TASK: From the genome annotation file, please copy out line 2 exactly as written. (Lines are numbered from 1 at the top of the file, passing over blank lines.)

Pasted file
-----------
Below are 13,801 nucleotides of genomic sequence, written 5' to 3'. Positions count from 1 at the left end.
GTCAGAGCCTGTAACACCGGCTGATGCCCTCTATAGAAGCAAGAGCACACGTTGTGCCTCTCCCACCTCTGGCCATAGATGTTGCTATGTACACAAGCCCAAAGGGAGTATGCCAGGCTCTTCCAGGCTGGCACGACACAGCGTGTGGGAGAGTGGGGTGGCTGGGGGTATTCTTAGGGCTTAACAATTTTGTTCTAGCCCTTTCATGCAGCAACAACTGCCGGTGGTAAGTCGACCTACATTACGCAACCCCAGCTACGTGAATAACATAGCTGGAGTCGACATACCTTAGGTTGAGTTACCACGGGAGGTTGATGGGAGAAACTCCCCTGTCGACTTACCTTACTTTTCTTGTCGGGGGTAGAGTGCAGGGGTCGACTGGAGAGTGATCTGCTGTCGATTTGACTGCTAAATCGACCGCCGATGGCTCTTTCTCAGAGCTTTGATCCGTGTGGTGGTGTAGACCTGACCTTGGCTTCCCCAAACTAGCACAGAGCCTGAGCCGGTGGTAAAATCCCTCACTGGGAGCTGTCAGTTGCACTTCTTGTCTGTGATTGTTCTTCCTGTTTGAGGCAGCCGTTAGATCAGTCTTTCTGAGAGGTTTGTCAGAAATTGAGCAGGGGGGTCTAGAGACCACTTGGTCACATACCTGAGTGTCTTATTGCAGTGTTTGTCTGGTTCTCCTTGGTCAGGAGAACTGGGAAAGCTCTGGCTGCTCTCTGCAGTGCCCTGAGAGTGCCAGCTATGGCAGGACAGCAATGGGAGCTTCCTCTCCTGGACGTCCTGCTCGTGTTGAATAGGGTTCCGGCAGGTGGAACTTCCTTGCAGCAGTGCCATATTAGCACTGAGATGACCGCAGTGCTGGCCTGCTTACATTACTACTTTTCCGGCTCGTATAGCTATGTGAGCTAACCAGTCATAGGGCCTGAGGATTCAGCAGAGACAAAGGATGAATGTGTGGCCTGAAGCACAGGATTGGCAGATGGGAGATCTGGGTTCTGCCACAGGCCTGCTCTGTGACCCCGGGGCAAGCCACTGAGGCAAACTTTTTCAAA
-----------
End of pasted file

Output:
GTCAGAGCCTGTAACACCGGCTGATGCCCTCTATAGAAGCAAGAGCACACGTTGTGCCTCTCCCACCTCTGGCCATAGATGTTGCTATGTACACAAGCCCAAAGGGAGTATGCCAGGCTCTTCCAGGCTGGCACGACACAGCGTGTGGGAGAGTGGGGTGGCTGGGGGTATTCTTAGGGCTTAACAATTTTGTTCTAGCCCTTTCATGCAGCAACAACTGCCGGTGGTAAGTCGACCTACATTACGCAACCCCAGCTACGTGAATAACATAGCTGGAGTCGACATACCTTAGGTTGAGTTACCACGGGAGGTTGATGGGAGAAACTCCCCTGTCGACTTACCTTACTTTTCTTGTCGGGGGTAGAGTGCAGGGGTCGACTGGAGAGTGATCTGCTGTCGATTTGACTGCTAAATCGACCGCCGATGGCTCTTTCTCAGAGCTTTGATCCGTGTGGTGGTGTAGACCTGACCTTGGCTTCCCCAAACTAGCACAGAGCCTGAGCCGGTGGTAAAATCCCTCACTGGGAGCTGTCAGTTGCACTTCTTGTCTGTGATTGTTCTTCCTGTTTGAGGCAGCCGTTAGATCAGTCTTTCTGAGAGGTTTGTCAGAAATTGAGCAGGGGGGTCTAGAGACCACTTGGTCACATACCTGAGTGTCTTATTGCAGTGTTTGTCTGGTTCTCCTTGGTCAGGAGAACTGGGAAAGCTCTGGCTGCTCTCTGCAGTGCCCTGAGAGTGCCAGCTATGGCAGGACAGCAATGGGAGCTTCCTCTCCTGGACGTCCTGCTCGTGTTGAATAGGGTTCCGGCAGGTGGAACTTCCTTGCAGCAGTGCCATATTAGCACTGAGATGACCGCAGTGCTGGCCTGCTTACATTACTACTTTTCCGGCTCGTATAGCTATGTGAGCTAACCAGTCATAGGGCCTGAGGATTCAGCAGAGACAAAGGATGAATGTGTGGCCTGAAGCACAGGATTGGCAGATGGGAGATCTGGGTTCTGCCACAGGCCTGCTCTGTGACCCCGGGGCAAGCCACTGAGGCAAACTTTTTCAAA